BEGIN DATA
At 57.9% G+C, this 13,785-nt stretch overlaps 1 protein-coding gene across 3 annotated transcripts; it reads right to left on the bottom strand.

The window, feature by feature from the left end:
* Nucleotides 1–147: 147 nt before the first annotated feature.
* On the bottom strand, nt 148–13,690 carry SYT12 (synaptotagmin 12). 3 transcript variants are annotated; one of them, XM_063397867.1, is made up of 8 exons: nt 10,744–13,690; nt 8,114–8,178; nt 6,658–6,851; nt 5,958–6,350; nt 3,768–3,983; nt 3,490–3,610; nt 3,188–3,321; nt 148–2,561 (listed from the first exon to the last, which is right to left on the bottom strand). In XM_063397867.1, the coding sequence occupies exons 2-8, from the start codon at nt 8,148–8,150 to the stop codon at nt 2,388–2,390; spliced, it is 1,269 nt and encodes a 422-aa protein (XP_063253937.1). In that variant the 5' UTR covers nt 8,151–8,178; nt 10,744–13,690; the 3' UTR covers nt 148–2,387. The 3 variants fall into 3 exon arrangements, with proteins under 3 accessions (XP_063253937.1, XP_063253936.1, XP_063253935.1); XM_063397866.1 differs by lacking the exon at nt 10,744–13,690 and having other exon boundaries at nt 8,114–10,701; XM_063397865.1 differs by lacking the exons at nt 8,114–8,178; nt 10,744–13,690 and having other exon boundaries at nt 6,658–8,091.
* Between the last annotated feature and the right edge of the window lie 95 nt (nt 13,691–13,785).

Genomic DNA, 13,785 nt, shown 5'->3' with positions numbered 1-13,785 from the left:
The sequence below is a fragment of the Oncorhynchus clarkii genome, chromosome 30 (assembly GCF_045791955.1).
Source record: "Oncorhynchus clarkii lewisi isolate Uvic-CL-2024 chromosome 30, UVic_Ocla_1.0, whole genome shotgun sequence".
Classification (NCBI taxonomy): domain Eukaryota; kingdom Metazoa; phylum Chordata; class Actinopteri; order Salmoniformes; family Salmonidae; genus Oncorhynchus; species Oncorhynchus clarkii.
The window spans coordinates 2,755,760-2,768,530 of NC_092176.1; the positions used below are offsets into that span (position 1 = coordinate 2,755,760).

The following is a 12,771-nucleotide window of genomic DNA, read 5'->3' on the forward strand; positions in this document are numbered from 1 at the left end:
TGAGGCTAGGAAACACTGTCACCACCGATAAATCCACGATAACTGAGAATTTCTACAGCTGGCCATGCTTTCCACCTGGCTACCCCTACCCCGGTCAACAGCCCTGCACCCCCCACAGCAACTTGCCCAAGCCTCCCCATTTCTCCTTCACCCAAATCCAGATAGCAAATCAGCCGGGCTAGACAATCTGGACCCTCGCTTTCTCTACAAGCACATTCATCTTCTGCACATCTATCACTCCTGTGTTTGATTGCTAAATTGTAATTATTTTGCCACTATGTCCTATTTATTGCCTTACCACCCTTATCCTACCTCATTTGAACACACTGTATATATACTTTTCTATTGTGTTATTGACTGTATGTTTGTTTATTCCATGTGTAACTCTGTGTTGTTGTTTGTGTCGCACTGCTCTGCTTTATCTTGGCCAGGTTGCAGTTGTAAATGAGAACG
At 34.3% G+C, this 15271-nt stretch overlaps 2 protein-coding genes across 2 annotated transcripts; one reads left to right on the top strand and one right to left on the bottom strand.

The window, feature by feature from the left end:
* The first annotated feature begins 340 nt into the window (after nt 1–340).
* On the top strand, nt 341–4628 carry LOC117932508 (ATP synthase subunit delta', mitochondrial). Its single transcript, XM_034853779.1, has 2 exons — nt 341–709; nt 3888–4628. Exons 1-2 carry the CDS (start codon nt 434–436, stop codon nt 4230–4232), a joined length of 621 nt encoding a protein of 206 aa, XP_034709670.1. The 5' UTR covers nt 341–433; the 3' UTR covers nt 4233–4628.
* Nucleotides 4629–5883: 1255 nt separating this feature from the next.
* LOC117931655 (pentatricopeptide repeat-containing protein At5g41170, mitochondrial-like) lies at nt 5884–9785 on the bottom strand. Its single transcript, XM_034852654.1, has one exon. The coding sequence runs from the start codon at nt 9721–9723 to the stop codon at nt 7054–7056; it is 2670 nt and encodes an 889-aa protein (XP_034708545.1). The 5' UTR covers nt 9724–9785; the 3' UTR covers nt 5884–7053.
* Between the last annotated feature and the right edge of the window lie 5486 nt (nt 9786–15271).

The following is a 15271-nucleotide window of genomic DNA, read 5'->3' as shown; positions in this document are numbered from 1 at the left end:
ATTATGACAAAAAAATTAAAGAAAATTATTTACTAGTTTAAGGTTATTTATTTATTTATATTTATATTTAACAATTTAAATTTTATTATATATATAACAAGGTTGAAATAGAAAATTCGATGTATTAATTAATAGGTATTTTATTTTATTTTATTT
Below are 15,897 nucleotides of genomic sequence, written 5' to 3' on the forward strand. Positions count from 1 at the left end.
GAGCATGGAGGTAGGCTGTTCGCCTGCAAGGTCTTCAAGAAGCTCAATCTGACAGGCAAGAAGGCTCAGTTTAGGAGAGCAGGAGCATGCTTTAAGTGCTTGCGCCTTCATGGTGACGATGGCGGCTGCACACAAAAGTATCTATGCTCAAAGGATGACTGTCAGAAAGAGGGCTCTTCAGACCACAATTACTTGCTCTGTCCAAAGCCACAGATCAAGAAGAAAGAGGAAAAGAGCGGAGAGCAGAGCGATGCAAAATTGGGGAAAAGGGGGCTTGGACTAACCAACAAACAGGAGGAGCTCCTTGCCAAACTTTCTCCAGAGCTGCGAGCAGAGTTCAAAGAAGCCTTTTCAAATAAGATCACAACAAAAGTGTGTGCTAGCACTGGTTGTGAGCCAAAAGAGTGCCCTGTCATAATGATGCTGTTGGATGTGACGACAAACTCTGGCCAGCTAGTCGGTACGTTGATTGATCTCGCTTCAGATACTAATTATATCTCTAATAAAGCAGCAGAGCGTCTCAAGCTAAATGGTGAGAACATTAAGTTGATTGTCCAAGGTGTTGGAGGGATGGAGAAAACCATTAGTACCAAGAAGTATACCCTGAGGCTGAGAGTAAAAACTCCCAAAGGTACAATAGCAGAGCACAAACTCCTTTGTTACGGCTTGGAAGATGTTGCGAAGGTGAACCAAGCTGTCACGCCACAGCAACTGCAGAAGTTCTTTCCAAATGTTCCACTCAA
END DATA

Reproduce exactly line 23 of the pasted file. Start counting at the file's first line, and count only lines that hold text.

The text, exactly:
GAGCATGGAGGTAGGCTGTTCGCCTGCAAGGTCTTCAAGAAGCTCAATCTGACAGGCAAGAAGGCTCAGTTTAGGAGAGCAGGAGCATGCTTTAAGTGCTTGCGCCTTCATGGTGACGATGGCGGCTGCACACAAAAGTATCTATGCTCAAAGGATGACTGTCAGAAAGAGGGCTCTTCAGACCACAATTACTTGCTCTGTCCAAAGCCACAGATCAAGAAGAAAGAGGAAAAGAGCGGAGAGCAGAGCGATGCAAAATTGGGGAAAAGGGGGCTTGGACTAACCAACAAACAGGAGGAGCTCCTTGCCAAACTTTCTCCAGAGCTGCGAGCAGAGTTCAAAGAAGCCTTTTCAAATAAGATCACAACAAAAGTGTGTGCTAGCACTGGTTGTGAGCCAAAAGAGTGCCCTGTCATAATGATGCTGTTGGATGTGACGACAAACTCTGGCCAGCTAGTCGGTACGTTGATTGATCTCGCTTCAGATACTAATTATATCTCTAATAAAGCAGCAGAGCGTCTCAAGCTAAATGGTGAGAACATTAAGTTGATTGTCCAAGGTGTTGGAGGGATGGAGAAAACCATTAGTACCAAGAAGTATACCCTGAGGCTGAGAGTAAAAACTCCCAAAGGTACAATAGCAGAGCACAAACTCCTTTGTTACGGCTTGGAAGATGTTGCGAAGGTGAACCAAGCTGTCACGCCACAGCAACTGCAGAAGTTCTTTCCAAATGTTCCACTCAA